Graham is adamant about safeguarding the site; in fact, she is convinced that she was meant to have the property for just that reason. While driving through the area with a realtor several years ago, she says she felt a particular twinge when she saw the property that was to become her home and, as it developed later, the excavation site. "For some reason, I knew I had to have it. We made a deal on the spot. I didn't know why, then, but I think now it was because I'm supposed to be the guardian of the site and to help tell the story."
A former coach for the Pan American Games, Graham brings the passion and endurance of an athlete to her work at the site. But, she notes somewhat ruefully, "I had no idea what I was getting into when we first started." Nonetheless, even after several bouts of bad health including a recent stint in the hospital, she is back on the job, determined to "get to the bottom" of the site and the many unanswered questions.
Graham's experience with coaching among the Aborigines in Australia primed her with firsthand experiences with prehistoric lifeways. She recalls sitting in a hutperhaps not unlike those being unearthed on her propertyand watching the men come in from a hunt, carrying fresh kill. "They dropped the animal in front of the women, and then walked off. I mean, those women had to do everything!" Thinking about the people that lived here more than a 1000 years ago "gives me goose bumps," she says. "I dig down and I'm standing on the same surface they were. I don't even have to use my imagination to see it."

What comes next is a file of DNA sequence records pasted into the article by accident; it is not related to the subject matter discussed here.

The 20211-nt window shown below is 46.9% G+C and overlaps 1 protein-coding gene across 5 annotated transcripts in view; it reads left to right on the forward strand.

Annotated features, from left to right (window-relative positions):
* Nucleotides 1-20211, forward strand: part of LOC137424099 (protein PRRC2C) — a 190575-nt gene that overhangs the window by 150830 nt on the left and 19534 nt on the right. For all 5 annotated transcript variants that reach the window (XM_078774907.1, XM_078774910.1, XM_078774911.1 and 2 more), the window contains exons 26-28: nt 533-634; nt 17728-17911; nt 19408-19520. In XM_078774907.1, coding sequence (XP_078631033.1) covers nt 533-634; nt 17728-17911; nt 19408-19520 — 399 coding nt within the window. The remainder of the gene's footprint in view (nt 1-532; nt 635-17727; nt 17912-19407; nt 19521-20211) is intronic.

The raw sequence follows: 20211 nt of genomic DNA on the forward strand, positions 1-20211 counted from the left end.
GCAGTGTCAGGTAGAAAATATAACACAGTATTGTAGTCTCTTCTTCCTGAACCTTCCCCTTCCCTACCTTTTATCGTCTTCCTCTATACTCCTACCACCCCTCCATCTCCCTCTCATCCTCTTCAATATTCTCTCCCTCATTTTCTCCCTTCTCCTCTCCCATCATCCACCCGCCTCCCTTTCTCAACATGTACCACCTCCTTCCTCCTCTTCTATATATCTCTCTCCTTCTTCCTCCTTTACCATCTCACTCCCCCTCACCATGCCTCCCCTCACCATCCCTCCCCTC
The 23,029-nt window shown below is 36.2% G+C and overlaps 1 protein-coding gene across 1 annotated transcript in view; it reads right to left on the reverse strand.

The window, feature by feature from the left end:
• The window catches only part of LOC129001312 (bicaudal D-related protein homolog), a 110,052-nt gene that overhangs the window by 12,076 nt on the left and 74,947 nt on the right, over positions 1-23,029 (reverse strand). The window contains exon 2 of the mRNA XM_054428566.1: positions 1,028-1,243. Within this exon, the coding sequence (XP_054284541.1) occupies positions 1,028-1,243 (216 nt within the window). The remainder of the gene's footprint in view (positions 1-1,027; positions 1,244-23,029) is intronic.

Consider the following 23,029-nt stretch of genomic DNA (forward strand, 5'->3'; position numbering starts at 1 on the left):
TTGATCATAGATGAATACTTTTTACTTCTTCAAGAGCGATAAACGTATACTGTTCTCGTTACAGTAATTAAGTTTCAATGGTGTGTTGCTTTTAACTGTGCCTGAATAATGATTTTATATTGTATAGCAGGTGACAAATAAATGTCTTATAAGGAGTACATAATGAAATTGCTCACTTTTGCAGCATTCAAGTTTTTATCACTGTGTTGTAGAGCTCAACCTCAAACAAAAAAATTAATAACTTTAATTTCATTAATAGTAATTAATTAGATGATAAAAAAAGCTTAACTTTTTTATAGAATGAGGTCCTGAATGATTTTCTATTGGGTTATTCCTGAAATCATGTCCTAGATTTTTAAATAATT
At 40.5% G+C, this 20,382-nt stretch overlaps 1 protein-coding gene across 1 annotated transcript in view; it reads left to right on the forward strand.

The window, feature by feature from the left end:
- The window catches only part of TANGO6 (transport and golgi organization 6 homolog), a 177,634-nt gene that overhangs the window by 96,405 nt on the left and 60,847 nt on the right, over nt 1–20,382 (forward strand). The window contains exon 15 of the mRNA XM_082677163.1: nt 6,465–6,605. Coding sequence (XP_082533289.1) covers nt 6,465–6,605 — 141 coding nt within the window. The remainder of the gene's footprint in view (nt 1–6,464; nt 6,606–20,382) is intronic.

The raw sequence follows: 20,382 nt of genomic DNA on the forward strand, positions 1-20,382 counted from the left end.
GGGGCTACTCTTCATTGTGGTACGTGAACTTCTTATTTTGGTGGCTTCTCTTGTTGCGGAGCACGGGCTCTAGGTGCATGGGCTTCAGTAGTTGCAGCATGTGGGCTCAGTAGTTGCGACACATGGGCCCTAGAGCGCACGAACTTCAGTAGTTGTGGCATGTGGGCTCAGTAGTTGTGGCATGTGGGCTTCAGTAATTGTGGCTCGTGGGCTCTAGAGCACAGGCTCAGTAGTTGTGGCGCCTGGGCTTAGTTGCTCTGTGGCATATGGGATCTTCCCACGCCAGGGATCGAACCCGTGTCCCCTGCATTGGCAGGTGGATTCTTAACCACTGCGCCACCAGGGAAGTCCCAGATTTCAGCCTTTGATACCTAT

Gene Schaffner: A Versatile Lieutenant
Along with Graham, another critical leader at the site has been Gene Schaffner of Horseshoe Bay. A Missouri native and former nurse, Shaffner brings a questioning mind and meticulous care to her work, Hixson says. When she and her husband, Bob, moved to the Lake LBJ area from Illinois, they joined the Llano Uplift Archeological Society (LUAS). Gene Schaffner served as president from 1997-1999 and still leads tours for the public at the Nightengale Archeological Society in Kingsland.
On a recent 101-degree afternoon there, Schaffner took group after group through the center andwith the same enthusiasmheaded for the outdoor interpretive trails in the blazing sun. "She brings a lot of energy to LUAS," Hixson says. In addition to excavating, the Schaffners have also bought equipment, tarps, and ladders for the project, items which can break the budget of a small operation. Gene Schaffner also brings her photographic skills to the sitemany of the images used in this webpage are hers.
At the Nightengale Center, the camaraderie among the three is evident there is much good-natured teasing. Charlotte Graham points out that the group of excavators used to be much larger "before Chuck made us dig trenches through the midden with a trowel!" (Many archeologists will use shovels or larger tools to excavate through the dense layers of rock in a typical burned rock midden.) The trench they dug was "thigh-high," Graham claims. "And then we did all the weighing of the rocks and sorting them all by size. That's when we lost a lot of our volunteers."
But, as the story is now known, Hixson and his crew moved on from the midden to uncoverwith painstaking carethe remains of perhaps the largest "rancheria" yet documented in central Texas, a rare place indeed. The success of the small crew is still being told today in their detailed documentation of the ancient house remains and work areas, now shown in the maps and photos on this web page, and in the carefully catalogued artifacts in the lab. Many archeologists and professors who have visited the site have commented on the professional quality of the work being done by the all-volunteer group. And as they knuckle down to uncover what may be yet a SIXTH house at the rancheria, they are not too proud to ask for help.
For information on volunteer opportunities at the site, see How To Get Involved.